Rockstor 4 freezes after ~2.5 hours of use


I’m facing a strange and difficult to diagnose issue currently. Let me explain my setup first.

We have in our small office been using Rockstor v3.9 for nearly a year now. We have a ~14TB RAID 10 array that is used by multiple server (4) machines to download documents from the web (mostly PDFs and XMLs) and store them them in 1 place. The files are made available via a Samba share and this is mounted via a CIFS mount on each of the Ubuntu server machines. We had no problems with this setup for the past year. However, with our usage reaching nearly 90%, we chose to expand the capacity of the array by adding 2 additional disks and at the same time also upgrade to the newly released Rockstor v4.1.0-0.

There were a couple of minor issues during the import related to file/share permissions etc that I was able to resolve. During the rebalance when the new disks were added, btrfs started complaining about read and write errors on 1 of the disks so I used btrfs replace to replace that disk using the instructions here. I ran a balance after this for good measure to ensure that my array was fully redundant again.

However, once we started our download servers, Rockstor seemed to work fine for a while until all of a sudden it froze with the WebUI becoming unresponsive and my SSH connection also getting disconnected. I restarted it manually and it kept happening again and again. I have looked at the rockstor, smbd and nmbd logs to try and see if I could figure out what the problem is but tbh, I’m not familiar enough with either btrfs, Rockstor or Samba to work out what the problem is. On top of that, the fact that the server runs just fine and then hangs all of a sudden makes diagnosis all the more difficult since I cannot get into the machine anymore and have to manually power cycle it.

I’m currently running a scrub to see if any file system corruption surfaces but I’d be happy to share the logs or any other details if they help. I’m at my wit’s end with this and any help would be greatly appreciated.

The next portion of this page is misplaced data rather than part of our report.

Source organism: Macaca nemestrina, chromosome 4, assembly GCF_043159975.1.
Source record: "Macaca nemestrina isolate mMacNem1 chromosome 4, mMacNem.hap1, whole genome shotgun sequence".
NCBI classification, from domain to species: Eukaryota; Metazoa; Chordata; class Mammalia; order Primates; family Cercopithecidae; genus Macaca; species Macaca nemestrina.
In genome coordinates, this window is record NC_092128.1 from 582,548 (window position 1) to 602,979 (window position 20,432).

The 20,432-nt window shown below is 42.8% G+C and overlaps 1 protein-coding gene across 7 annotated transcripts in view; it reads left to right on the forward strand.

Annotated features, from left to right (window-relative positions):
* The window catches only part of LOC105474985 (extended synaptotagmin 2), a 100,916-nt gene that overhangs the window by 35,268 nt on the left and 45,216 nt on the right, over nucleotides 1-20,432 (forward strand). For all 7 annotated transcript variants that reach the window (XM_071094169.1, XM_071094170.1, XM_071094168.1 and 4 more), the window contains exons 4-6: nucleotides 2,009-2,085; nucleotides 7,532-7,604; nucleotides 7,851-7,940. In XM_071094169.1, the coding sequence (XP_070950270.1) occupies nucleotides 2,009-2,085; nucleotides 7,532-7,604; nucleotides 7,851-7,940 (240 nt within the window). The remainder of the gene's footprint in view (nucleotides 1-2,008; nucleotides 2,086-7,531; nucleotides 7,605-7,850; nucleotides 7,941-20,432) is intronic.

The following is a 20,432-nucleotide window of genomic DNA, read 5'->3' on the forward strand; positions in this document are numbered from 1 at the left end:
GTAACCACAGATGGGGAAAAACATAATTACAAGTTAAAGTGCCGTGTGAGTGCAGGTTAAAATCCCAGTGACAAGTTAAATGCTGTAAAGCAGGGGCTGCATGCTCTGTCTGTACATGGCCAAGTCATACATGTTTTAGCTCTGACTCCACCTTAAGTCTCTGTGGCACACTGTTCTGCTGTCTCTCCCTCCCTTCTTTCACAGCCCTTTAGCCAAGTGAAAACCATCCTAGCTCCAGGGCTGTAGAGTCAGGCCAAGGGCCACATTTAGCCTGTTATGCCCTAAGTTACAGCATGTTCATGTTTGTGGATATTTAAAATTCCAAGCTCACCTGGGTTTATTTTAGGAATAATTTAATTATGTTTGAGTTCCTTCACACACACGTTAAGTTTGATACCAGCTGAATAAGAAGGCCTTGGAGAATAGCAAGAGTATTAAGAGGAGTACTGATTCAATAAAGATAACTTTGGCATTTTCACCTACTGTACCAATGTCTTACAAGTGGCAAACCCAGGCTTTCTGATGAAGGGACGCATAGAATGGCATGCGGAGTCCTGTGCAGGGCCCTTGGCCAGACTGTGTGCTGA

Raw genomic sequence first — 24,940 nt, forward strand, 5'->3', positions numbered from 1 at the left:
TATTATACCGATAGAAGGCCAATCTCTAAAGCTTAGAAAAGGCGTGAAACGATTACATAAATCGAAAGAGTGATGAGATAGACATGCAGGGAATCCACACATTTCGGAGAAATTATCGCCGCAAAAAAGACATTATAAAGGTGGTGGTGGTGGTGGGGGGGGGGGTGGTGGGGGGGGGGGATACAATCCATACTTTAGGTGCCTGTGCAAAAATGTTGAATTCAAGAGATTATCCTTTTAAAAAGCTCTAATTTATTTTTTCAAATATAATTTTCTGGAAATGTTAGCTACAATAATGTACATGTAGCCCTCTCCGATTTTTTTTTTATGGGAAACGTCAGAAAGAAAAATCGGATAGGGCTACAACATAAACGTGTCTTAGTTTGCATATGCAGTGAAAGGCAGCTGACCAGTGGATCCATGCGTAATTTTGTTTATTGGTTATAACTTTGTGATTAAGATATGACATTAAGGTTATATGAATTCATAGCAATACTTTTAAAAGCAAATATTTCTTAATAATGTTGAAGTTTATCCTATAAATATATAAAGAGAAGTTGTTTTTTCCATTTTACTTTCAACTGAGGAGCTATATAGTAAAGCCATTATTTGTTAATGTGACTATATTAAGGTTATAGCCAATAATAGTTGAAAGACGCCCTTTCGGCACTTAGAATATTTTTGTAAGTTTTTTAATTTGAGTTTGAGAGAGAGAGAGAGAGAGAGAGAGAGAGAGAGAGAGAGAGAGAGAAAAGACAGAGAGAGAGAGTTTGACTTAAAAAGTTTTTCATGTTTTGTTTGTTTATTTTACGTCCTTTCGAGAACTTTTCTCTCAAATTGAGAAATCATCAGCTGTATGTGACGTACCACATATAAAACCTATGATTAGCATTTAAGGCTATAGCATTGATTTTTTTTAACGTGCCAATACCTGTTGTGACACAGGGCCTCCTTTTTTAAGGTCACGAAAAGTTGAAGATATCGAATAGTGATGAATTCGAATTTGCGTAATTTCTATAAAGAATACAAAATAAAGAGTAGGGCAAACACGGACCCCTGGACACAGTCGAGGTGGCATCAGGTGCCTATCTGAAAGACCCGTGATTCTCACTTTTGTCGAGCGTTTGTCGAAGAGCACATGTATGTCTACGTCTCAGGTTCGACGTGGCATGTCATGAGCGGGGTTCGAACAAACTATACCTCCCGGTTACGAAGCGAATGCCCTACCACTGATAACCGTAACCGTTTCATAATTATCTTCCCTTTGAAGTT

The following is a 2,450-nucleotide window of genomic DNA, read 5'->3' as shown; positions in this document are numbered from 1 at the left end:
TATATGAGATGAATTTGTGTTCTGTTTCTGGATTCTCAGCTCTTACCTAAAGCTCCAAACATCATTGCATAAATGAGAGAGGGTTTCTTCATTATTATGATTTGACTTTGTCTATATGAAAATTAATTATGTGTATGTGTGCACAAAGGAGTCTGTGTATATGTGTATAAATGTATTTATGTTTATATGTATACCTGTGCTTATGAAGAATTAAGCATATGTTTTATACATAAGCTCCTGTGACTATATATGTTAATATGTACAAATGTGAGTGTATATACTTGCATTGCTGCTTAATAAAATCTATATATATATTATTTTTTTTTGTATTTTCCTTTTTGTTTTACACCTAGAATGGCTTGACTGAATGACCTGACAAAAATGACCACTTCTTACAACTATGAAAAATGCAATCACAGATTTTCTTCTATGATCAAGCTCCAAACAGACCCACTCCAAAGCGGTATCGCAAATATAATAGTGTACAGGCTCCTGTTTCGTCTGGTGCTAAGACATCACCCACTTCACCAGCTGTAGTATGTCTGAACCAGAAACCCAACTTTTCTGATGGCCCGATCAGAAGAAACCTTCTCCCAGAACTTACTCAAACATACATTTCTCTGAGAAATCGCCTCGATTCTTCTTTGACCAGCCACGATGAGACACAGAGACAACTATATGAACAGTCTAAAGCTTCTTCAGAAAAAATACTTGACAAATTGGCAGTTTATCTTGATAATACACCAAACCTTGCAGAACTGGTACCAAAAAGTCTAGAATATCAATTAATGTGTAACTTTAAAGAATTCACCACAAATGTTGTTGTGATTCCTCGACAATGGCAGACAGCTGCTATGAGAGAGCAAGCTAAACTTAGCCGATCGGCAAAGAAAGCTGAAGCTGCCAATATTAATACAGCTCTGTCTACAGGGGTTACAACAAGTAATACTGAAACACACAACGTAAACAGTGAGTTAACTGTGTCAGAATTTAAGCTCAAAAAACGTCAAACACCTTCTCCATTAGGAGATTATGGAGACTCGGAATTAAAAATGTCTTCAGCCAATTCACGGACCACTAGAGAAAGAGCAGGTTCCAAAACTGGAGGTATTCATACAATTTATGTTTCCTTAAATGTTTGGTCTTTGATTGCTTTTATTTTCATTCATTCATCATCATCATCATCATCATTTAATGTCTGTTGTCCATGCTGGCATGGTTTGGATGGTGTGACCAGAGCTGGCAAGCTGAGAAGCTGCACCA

UPDATE: I see the following messages showing up in dmesg

[6135.085241] perf: interrupt took too long (2522 > 2500), lowering kernel.perf_event_max_sample_rate to 79250
[ 6872.237948] perf: interrupt took too long (3169 > 3152), lowering kernel.perf_event_max_sample_rate to 63000
[ 8313.936003] perf: interrupt took too long (3975 > 3961), lowering kernel.perf_event_max_sample_rate to 50250
[10969.505087] perf: interrupt took too long (4971 > 4968), lowering kernel.perf_event_max_sample_rate to 40000

I suspect this is because there is a scrub running but just wanted to update here nonetheless.

@parth Regarding:

Yes a scrub is a pretty intensive operation as it reads and checks every part of the entire filesystem. The system can become less responsive in during these times. And the log entries you list can be an indication of the kernel adapting to this additional load.

Otherwise; the scrub is the correct move for now. Although on first indication of instability once should check the hardware such as memory integrity. Before doing anything more extensive such as the stated drive change.

Out of interest, did you let the balance after the drive additions finish. They can take 10’s of hours to complete. And sometimes even longer depending on the hardware and data concerned.

We have no other instability reports to date but if you have recently had major pool changes and during this you encountered a flaky drive then the scrub should put you right. Assuming the hardware is stable also of course.

Let us know how the scrub goes. Either via the Web-UI Pool details page Scrubs tab or via the command line.

To clarify, did you end up having to do a disk replace before the addition and more likely the consequent full balance that Rockstor initiates after adding disks to a pool finished. Should all still be doable and you are running a robust btrfs raid level. But instability is very often down to PSU stress when they are insufficient or poorly, or bad memory. See our